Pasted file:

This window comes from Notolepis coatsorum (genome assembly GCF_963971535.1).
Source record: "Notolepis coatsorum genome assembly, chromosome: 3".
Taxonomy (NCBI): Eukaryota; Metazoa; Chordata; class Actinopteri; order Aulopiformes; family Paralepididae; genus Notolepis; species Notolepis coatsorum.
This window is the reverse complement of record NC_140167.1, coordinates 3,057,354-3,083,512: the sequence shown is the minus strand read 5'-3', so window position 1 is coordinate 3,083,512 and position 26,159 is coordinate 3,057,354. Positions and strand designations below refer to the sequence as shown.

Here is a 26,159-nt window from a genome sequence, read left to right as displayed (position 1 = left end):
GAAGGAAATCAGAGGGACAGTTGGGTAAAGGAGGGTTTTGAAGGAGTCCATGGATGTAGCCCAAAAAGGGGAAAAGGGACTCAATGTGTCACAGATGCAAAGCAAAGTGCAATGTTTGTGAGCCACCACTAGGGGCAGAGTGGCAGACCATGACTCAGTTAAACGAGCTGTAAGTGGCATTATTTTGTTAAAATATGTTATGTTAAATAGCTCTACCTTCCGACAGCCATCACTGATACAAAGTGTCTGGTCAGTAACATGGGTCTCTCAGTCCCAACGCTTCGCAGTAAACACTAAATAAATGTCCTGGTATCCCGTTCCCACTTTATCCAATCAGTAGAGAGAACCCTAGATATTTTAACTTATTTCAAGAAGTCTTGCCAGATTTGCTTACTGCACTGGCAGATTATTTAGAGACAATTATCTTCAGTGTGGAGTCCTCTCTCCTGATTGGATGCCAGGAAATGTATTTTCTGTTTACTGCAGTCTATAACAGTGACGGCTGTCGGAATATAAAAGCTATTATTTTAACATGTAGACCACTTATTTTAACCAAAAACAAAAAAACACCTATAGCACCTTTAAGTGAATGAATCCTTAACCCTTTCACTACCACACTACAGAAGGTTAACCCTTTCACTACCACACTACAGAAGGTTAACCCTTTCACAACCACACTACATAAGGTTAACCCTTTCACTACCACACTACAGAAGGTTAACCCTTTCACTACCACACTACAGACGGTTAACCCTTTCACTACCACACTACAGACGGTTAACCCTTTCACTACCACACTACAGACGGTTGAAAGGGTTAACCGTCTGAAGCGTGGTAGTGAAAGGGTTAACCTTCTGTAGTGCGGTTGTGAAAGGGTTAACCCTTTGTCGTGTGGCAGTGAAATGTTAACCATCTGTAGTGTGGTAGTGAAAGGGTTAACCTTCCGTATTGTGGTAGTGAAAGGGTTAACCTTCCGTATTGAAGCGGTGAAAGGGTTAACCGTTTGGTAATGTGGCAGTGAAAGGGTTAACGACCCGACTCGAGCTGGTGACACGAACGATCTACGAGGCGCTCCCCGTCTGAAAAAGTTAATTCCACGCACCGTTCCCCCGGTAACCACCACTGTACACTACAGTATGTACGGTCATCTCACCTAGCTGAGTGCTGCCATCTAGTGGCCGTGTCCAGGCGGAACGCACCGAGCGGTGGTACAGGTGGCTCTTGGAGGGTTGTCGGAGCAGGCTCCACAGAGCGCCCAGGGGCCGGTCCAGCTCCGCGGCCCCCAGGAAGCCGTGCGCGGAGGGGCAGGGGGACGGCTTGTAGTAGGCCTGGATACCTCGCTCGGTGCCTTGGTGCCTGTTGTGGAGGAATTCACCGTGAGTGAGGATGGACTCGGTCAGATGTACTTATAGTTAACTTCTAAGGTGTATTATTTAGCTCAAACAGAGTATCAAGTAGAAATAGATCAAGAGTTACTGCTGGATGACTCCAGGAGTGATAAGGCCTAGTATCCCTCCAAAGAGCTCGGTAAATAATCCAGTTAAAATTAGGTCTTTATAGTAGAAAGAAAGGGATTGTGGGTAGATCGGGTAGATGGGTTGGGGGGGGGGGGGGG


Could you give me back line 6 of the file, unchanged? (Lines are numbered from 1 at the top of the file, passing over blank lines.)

GAAGGAAATCAGAGGGACAGTTGGGTAAAGGAGGGTTTTGAAGGAGTCCATGGATGTAGCCCAAAAAGGGGAAAAGGGACTCAATGTGTCACAGATGCAAAGCAAAGTGCAATGTTTGTGAGCCACCACTAGGGGCAGAGTGGCAGACCATGACTCAGTTAAACGAGCTGTAAGTGGCATTATTTTGTTAAAATATGTTATGTTAAATAGCTCTACCTTCCGACAGCCATCACTGATACAAAGTGTCTGGTCAGTAACATGGGTCTCTCAGTCCCAACGCTTCGCAGTAAACACTAAATAAATGTCCTGGTATCCCGTTCCCACTTTATCCAATCAGTAGAGAGAACCCTAGATATTTTAACTTATTTCAAGAAGTCTTGCCAGATTTGCTTACTGCACTGGCAGATTATTTAGAGACAATTATCTTCAGTGTGGAGTCCTCTCTCCTGATTGGATGCCAGGAAATGTATTTTCTGTTTACTGCAGTCTATAACAGTGACGGCTGTCGGAATATAAAAGCTATTATTTTAACATGTAGACCACTTATTTTAACCAAAAACAAAAAAACACCTATAGCACCTTTAAGTGAATGAATCCTTAACCCTTTCACTACCACACTACAGAAGGTTAACCCTTTCACTACCACACTACAGAAGGTTAACCCTTTCACAACCACACTACATAAGGTTAACCCTTTCACTACCACACTACAGAAGGTTAACCCTTTCACTACCACACTACAGACGGTTAACCCTTTCACTACCACACTACAGACGGTTAACCCTTTCACTACCACACTACAGACGGTTGAAAGGGTTAACCGTCTGAAGCGTGGTAGTGAAAGGGTTAACCTTCTGTAGTGCGGTTGTGAAAGGGTTAACCCTTTGTCGTGTGGCAGTGAAATGTTAACCATCTGTAGTGTGGTAGTGAAAGGGTTAACCTTCCGTATTGTGGTAGTGAAAGGGTTAACCTTCCGTATTGAAGCGGTGAAAGGGTTAACCGTTTGGTAATGTGGCAGTGAAAGGGTTAACGACCCGACTCGAGCTGGTGACACGAACGATCTACGAGGCGCTCCCCGTCTGAAAAAGTTAATTCCACGCACCGTTCCCCCGGTAACCACCACTGTACACTACAGTATGTACGGTCATCTCACCTAGCTGAGTGCTGCCATCTAGTGGCCGTGTCCAGGCGGAACGCACCGAGCGGTGGTACAGGTGGCTCTTGGAGGGTTGTCGGAGCAGGCTCCACAGAGCGCCCAGGGGCCGGTCCAGCTCCGCGGCCCCCAGGAAGCCGTGCGCGGAGGGGCAGGGGGACGGCTTGTAGTAGGCCTGGATACCTCGCTCGGTGCCTTGGTGCCTGTTGTGGAGGAATTCACCGTGAGTGAGGATGGACTCGGTCAGATGTACTTATAGTTAACTTCTAAGGTGTATTATTTAGCTCAAACAGAGTATCAAGTAGAAATAGATCAAGAGTTACTGCTGGATGACTCCAGGAGTGATAAGGCCTAGTATCCCTCCAAAGAGCTCGGTAAATAATCCAGTTAAAATTAGGTCTTTATAGTAGAAAGAAAGGGATTGTGGGTAGATCGGGTAGATGGGTTGGGGGGGGGGGGGGG